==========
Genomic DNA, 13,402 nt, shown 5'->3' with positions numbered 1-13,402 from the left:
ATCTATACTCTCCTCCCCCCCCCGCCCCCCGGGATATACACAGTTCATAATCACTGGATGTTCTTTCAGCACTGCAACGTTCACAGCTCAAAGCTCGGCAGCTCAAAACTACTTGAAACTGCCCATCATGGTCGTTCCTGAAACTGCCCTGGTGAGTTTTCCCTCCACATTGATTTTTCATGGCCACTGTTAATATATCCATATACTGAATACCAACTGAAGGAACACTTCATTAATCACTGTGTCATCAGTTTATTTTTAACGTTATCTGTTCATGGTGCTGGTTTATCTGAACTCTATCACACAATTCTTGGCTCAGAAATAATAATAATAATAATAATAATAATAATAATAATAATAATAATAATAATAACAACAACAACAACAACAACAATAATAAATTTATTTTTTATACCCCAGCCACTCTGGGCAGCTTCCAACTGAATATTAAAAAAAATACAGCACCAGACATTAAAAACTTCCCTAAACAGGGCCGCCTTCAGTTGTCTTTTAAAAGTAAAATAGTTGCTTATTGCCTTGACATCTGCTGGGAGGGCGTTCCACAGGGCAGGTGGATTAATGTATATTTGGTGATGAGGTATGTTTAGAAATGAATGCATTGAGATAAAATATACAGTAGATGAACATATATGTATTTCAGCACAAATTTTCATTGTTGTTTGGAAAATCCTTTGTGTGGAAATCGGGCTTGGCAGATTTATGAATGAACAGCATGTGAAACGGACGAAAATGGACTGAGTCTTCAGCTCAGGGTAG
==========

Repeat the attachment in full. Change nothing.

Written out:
Genomic DNA, 13,402 nt, shown 5'->3' with positions numbered 1-13,402 from the left:
ATCTATACTCTCCTCCCCCCCCCGCCCCCCGGGATATACACAGTTCATAATCACTGGATGTTCTTTCAGCACTGCAACGTTCACAGCTCAAAGCTCGGCAGCTCAAAACTACTTGAAACTGCCCATCATGGTCGTTCCTGAAACTGCCCTGGTGAGTTTTCCCTCCACATTGATTTTTCATGGCCACTGTTAATATATCCATATACTGAATACCAACTGAAGGAACACTTCATTAATCACTGTGTCATCAGTTTATTTTTAACGTTATCTGTTCATGGTGCTGGTTTATCTGAACTCTATCACACAATTCTTGGCTCAGAAATAATAATAATAATAATAATAATAATAATAATAATAATAATAATAATAATAACAACAACAACAACAACAACAATAATAAATTTATTTTTTATACCCCAGCCACTCTGGGCAGCTTCCAACTGAATATTAAAAAAAATACAGCACCAGACATTAAAAACTTCCCTAAACAGGGCCGCCTTCAGTTGTCTTTTAAAAGTAAAATAGTTGCTTATTGCCTTGACATCTGCTGGGAGGGCGTTCCACAGGGCAGGTGGATTAATGTATATTTGGTGATGAGGTATGTTTAGAAATGAATGCATTGAGATAAAATATACAGTAGATGAACATATATGTATTTCAGCACAAATTTTCATTGTTGTTTGGAAAATCCTTTGTGTGGAAATCGGGCTTGGCAGATTTATGAATGAACAGCATGTGAAACGGACGAAAATGGACTGAGTCTTCAGCTCAGGGTAG